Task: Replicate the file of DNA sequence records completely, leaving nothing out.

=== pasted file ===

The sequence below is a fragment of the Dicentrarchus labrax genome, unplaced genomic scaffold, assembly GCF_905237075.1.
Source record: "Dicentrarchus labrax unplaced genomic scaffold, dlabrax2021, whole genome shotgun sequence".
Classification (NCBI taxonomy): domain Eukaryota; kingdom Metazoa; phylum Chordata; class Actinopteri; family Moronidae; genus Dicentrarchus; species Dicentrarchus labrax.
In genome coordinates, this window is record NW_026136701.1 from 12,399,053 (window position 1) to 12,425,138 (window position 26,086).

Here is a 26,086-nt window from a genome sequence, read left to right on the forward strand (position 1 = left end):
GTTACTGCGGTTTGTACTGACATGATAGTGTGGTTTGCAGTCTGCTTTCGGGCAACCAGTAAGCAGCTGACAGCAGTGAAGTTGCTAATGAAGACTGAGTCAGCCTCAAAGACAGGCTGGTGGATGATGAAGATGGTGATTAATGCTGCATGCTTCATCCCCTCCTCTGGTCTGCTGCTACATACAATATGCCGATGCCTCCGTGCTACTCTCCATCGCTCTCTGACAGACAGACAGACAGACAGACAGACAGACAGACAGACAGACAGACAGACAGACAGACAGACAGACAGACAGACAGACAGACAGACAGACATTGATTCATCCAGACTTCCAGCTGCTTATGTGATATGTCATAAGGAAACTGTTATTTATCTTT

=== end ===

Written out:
The sequence below is a fragment of the Dicentrarchus labrax genome, unplaced genomic scaffold, assembly GCF_905237075.1.
Source record: "Dicentrarchus labrax unplaced genomic scaffold, dlabrax2021, whole genome shotgun sequence".
Classification (NCBI taxonomy): domain Eukaryota; kingdom Metazoa; phylum Chordata; class Actinopteri; family Moronidae; genus Dicentrarchus; species Dicentrarchus labrax.
In genome coordinates, this window is record NW_026136701.1 from 12,399,053 (window position 1) to 12,425,138 (window position 26,086).

Here is a 26,086-nt window from a genome sequence, read left to right on the forward strand (position 1 = left end):
GTTACTGCGGTTTGTACTGACATGATAGTGTGGTTTGCAGTCTGCTTTCGGGCAACCAGTAAGCAGCTGACAGCAGTGAAGTTGCTAATGAAGACTGAGTCAGCCTCAAAGACAGGCTGGTGGATGATGAAGATGGTGATTAATGCTGCATGCTTCATCCCCTCCTCTGGTCTGCTGCTACATACAATATGCCGATGCCTCCGTGCTACTCTCCATCGCTCTCTGACAGACAGACAGACAGACAGACAGACAGACAGACAGACAGACAGACAGACAGACAGACAGACAGACAGACAGACAGACAGACAGACAGACATTGATTCATCCAGACTTCCAGCTGCTTATGTGATATGTCATAAGGAAACTGTTATTTATCTTT